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Stock market quotation - Some
easy terms you should understand 

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Stock quotes actually are the prices of the things that are sold on a stock exchange. This quote could be for mutual funds, stocks, options or ETFs. It’s important that you remember that quotes just refer to the price on which can purchase or sell a given instrument. Fortunately, it is not tough to grasp stock market quotation if you know some basic terms. The first one in the list is Market Cap. It is the shortened form of "Market Capitalization." It is the value of a given company in terms of the presently outstanding stock. Putting it the other way around, it’s the price multiplied the whole number of shares, which were issued in a company. And loosely speaking, it’s the price of a company. The term Dividend refers to the total a company has already paid out as dividends during the trailing year. Actually, dividends are the payments that are made to the company’s shareholders in specified times for rewarding stockholders. But this doesn’t mean a company will keep on paying this. And they in general don’t like cutting dividends.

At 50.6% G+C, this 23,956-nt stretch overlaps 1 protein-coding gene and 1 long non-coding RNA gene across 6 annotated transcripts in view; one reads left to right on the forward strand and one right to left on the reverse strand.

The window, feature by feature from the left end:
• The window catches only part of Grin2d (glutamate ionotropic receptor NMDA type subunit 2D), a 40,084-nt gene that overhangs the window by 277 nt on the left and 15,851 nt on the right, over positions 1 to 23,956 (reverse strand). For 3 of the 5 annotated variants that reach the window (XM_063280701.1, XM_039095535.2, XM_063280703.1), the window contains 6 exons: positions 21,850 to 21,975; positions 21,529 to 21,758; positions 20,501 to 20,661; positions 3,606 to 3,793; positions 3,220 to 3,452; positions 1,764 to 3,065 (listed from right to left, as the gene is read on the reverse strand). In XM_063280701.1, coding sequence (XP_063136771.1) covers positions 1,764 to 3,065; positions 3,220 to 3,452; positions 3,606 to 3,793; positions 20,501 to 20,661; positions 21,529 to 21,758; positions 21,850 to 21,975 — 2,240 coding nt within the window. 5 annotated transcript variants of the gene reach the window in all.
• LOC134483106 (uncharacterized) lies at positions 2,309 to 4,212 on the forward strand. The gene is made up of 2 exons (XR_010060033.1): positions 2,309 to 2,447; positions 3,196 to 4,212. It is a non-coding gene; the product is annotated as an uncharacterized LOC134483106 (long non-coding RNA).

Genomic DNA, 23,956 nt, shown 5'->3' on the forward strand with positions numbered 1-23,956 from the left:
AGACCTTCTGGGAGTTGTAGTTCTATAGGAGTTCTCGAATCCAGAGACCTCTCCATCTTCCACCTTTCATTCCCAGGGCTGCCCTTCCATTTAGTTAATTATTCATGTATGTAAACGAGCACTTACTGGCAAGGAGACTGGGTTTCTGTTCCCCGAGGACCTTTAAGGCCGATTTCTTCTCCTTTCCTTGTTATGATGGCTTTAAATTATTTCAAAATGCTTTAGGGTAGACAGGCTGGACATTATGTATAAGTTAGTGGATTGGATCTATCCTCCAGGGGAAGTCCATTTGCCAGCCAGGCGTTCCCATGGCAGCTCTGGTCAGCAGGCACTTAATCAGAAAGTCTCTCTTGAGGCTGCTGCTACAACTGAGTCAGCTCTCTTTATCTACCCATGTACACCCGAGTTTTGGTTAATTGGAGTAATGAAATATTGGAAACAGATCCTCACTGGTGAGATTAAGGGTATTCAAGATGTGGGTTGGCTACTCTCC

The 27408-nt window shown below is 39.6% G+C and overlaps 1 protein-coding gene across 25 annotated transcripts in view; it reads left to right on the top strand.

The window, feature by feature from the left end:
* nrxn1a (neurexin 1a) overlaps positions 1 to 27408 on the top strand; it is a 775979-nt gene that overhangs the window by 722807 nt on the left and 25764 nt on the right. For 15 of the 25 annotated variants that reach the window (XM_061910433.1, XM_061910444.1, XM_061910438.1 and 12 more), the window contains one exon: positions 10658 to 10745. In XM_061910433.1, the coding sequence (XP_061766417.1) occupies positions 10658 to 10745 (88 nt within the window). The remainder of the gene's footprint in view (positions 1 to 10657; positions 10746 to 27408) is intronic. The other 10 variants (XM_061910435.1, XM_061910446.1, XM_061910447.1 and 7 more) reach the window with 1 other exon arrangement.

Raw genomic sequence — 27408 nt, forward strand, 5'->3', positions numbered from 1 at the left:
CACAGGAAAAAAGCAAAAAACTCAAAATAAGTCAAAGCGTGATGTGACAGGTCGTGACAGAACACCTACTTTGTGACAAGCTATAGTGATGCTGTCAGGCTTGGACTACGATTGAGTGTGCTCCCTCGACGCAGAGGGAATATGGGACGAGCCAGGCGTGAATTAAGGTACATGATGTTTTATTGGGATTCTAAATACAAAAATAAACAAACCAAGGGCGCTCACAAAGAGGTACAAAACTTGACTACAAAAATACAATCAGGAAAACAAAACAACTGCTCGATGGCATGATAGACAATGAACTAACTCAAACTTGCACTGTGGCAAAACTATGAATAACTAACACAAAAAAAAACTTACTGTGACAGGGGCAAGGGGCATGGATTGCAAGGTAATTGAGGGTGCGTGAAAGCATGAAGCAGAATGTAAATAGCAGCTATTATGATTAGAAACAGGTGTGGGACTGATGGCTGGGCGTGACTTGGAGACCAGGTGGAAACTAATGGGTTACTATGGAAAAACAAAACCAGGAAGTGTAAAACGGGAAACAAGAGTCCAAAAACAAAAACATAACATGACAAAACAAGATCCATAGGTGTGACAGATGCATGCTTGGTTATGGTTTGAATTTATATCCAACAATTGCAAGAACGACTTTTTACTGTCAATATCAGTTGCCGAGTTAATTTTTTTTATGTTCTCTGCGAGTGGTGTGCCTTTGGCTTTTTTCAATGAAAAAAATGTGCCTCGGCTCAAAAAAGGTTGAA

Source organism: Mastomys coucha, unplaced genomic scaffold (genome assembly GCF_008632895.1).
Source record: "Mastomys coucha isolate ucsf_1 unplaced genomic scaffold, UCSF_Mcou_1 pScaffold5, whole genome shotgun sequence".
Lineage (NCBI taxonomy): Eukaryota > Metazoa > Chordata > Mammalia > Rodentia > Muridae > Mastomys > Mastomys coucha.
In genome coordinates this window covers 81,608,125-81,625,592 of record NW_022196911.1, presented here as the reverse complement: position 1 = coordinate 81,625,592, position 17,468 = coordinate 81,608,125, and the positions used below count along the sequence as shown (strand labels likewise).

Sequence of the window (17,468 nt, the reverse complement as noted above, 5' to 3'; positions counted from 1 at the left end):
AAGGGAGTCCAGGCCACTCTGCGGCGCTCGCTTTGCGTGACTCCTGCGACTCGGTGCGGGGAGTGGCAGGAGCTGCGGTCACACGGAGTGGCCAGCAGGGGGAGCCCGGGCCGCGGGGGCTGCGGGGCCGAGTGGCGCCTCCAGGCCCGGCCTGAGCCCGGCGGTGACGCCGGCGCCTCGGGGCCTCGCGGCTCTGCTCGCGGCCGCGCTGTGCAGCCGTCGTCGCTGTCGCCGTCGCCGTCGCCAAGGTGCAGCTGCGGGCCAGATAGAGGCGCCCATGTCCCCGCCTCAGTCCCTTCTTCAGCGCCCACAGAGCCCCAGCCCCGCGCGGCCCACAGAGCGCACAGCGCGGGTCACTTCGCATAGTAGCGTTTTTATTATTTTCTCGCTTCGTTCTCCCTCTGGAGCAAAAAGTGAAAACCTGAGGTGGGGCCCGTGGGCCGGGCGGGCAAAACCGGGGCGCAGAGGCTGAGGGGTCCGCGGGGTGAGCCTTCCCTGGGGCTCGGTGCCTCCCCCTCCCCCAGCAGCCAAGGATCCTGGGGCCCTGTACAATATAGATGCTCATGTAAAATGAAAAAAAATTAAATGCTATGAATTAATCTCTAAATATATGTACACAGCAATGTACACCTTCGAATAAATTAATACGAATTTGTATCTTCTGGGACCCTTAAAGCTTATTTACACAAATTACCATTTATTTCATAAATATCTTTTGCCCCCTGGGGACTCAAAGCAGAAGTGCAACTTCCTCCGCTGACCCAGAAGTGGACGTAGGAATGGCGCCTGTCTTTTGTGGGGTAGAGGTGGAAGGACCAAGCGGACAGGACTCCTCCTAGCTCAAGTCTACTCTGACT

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Dividend Yield is the total amount of dividend divided by the stock price. It’ll tell you the total amount that you’d expect to make just in case the amount of dividend stays the same in the year to come, providing the stock price remains the same too. But this is very unlikely to happen, actually. To understand stock market quotation, you should also understand EPS. It is the acronym for "Earnings Per Share" and is the amount of money a company has managed to profit in the final twelve months. This doesn’t mean they’ll necessarily make that amount of cash. Likewise, it’s doubtful whether it’ll be the real amount of dividend. Actually, this number just shows the total of the net worth of the company that has changed during the last 12 months. The "P/E Ratio" is actually the "Price/Earnings Ratio." It’s the price ratio of the stock to the EPS. It’s in general considered a positive sign for the ratio to appear lower (the lower, the better). It’s because this indicates much more earnings/$ of a stock price of a stock. As for an instance, if the company has $10/share and $2 of earnings per each share, it’ll have the P/E ratio at 5.

 


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